Impact Investing is a relatively new term used to describe philanthropy and charitable giving, but it implies that these projects require a return on the investment, although return requirements are much more lenient than what a typical financial investor would demand. Here’ s a good New York Times article that delves into the topic at length:
More often, impact investing is described by what it is not. It does not work in the same way as socially responsible investing, which excludes areas a person does not want to invest in — like tobacco or guns — through a simple screening process. Impact investing focuses more on bringing about change — helping the working poor in India buy a home, for instance.
While most of the money is going into areas like helping to reduce poverty and improving the climate, it is not philanthropy. Investors expect at least a return of their capital with an adjustment for inflation and, in many cases, a lot more than that.
It’s been slow going. About 1.6 million of the group’s laptops have been distributed to date, said Matt Keller, vice president for global advocacy at the O.L.P.C. Foundation, based in Cambridge, Mass. Today, the largest concentrations are in Uruguay, at around 400,000, and Peru, at 280,000, followed by Rwanda (110,000) and Haiti and Mongolia (15,000 each).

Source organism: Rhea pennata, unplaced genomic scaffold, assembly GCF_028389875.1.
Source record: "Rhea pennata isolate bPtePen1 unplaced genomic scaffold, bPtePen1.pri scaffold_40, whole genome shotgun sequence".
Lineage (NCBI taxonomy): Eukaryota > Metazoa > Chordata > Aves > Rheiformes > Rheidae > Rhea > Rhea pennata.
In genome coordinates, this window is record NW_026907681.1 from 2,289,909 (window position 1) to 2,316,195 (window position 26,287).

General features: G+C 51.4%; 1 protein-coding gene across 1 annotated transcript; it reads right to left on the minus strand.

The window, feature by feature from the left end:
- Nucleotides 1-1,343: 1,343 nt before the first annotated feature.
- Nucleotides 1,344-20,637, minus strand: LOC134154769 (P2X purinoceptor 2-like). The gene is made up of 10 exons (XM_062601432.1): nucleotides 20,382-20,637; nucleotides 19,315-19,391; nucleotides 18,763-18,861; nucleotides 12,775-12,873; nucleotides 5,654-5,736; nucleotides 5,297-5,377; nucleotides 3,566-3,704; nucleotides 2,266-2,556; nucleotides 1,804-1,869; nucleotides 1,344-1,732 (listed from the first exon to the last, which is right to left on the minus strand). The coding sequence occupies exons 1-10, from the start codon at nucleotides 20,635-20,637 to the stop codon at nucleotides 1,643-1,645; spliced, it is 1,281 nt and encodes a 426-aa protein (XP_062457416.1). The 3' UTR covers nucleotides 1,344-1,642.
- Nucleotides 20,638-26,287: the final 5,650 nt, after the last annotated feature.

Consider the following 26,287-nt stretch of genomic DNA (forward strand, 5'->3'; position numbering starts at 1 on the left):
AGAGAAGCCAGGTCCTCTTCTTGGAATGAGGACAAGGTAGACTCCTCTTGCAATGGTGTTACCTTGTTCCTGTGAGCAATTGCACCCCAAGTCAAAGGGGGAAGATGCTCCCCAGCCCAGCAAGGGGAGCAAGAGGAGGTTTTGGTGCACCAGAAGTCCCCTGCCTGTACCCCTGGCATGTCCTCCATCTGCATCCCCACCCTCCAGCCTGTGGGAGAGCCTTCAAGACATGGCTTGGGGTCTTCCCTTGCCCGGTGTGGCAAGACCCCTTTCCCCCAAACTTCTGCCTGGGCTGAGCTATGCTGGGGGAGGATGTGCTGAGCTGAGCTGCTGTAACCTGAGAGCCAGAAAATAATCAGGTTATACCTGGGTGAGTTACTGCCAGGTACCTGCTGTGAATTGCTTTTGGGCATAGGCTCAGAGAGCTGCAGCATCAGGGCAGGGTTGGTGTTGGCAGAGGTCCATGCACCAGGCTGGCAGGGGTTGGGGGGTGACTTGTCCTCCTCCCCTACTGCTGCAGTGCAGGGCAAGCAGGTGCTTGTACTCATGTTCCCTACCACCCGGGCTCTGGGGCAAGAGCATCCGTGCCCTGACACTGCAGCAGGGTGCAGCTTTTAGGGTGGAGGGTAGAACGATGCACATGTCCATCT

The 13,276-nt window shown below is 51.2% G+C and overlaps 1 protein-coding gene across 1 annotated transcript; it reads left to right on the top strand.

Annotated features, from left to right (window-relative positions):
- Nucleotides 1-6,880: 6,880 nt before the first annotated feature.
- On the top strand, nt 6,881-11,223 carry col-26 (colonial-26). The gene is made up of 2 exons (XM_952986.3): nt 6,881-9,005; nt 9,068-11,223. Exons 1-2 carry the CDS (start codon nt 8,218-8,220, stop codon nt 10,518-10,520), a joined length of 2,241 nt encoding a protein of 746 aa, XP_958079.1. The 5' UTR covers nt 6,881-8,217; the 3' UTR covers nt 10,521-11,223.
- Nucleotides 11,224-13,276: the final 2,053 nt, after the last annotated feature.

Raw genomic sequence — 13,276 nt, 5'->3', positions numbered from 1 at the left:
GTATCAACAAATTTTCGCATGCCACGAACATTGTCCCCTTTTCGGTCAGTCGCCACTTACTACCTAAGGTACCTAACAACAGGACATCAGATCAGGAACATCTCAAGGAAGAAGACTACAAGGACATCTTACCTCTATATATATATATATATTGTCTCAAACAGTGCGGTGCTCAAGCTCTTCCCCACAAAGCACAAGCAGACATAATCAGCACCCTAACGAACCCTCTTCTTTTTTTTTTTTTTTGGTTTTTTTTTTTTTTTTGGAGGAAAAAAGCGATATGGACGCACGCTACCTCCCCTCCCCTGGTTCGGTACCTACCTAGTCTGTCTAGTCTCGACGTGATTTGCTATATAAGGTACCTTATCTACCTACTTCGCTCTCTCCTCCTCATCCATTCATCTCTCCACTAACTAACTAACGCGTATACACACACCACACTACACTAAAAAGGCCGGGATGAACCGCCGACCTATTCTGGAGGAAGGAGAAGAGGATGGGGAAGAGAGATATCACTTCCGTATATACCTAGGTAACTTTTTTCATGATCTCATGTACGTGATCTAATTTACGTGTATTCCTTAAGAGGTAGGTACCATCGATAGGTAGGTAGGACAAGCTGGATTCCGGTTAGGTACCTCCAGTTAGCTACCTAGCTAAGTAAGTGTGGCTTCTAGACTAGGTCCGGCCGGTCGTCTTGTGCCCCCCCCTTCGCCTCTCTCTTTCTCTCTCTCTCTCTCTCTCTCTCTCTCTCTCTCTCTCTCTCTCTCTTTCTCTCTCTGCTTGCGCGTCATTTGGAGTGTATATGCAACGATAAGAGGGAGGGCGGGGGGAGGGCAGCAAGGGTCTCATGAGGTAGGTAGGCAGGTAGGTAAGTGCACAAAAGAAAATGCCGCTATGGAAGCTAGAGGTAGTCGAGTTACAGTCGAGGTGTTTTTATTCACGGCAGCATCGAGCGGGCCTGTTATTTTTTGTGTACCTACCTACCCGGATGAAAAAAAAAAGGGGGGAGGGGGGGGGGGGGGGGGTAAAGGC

We’ve previously written about CauseWorld, an app that offers several ways to donate while you shop. The new and improved app now incorporates the location based check in phenomenon. Instead of checking in for gaming purposes as one does on Foursquare and Gowalla, CauseWorld let’s you connect to stores around you so you can use the points you get for checking in to support a variety of charitable causes.
Check out the complete review here.
A nice article on cell phones and the part they are playing to close the great tech divide:
The number of mobile subscriptions in the world is expected to pass five billion this year, according to the International Telecommunication Union, an intergovernmental organization. That would mean more human beings today have access to a cellphone than the United Nations says have access to a clean toilet.
And because it reaches so many people, because it is always with you, because it is cheap and sharable and easily repaired, the cellphone has opened a new frontier of global innovation.